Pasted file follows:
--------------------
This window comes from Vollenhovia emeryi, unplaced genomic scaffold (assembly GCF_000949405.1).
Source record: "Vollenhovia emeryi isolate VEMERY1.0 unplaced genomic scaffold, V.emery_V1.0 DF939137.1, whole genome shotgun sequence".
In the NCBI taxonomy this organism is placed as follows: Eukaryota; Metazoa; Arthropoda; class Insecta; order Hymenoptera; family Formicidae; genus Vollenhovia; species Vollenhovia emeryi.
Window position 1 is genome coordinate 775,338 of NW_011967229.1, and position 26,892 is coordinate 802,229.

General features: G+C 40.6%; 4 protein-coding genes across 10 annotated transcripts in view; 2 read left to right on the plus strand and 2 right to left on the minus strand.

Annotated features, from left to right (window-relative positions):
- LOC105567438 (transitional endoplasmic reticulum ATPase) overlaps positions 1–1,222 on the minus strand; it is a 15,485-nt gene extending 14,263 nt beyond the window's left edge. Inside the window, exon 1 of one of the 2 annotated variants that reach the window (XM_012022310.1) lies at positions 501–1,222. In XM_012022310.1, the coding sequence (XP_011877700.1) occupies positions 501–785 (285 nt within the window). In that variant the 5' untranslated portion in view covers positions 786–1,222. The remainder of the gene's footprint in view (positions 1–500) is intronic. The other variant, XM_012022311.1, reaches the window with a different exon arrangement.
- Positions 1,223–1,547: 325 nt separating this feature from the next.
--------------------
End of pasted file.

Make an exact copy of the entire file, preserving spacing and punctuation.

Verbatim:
This window comes from Vollenhovia emeryi, unplaced genomic scaffold (assembly GCF_000949405.1).
Source record: "Vollenhovia emeryi isolate VEMERY1.0 unplaced genomic scaffold, V.emery_V1.0 DF939137.1, whole genome shotgun sequence".
In the NCBI taxonomy this organism is placed as follows: Eukaryota; Metazoa; Arthropoda; class Insecta; order Hymenoptera; family Formicidae; genus Vollenhovia; species Vollenhovia emeryi.
Window position 1 is genome coordinate 775,338 of NW_011967229.1, and position 26,892 is coordinate 802,229.

General features: G+C 40.6%; 4 protein-coding genes across 10 annotated transcripts in view; 2 read left to right on the plus strand and 2 right to left on the minus strand.

Annotated features, from left to right (window-relative positions):
- LOC105567438 (transitional endoplasmic reticulum ATPase) overlaps positions 1–1,222 on the minus strand; it is a 15,485-nt gene extending 14,263 nt beyond the window's left edge. Inside the window, exon 1 of one of the 2 annotated variants that reach the window (XM_012022310.1) lies at positions 501–1,222. In XM_012022310.1, the coding sequence (XP_011877700.1) occupies positions 501–785 (285 nt within the window). In that variant the 5' untranslated portion in view covers positions 786–1,222. The remainder of the gene's footprint in view (positions 1–500) is intronic. The other variant, XM_012022311.1, reaches the window with a different exon arrangement.
- Positions 1,223–1,547: 325 nt separating this feature from the next.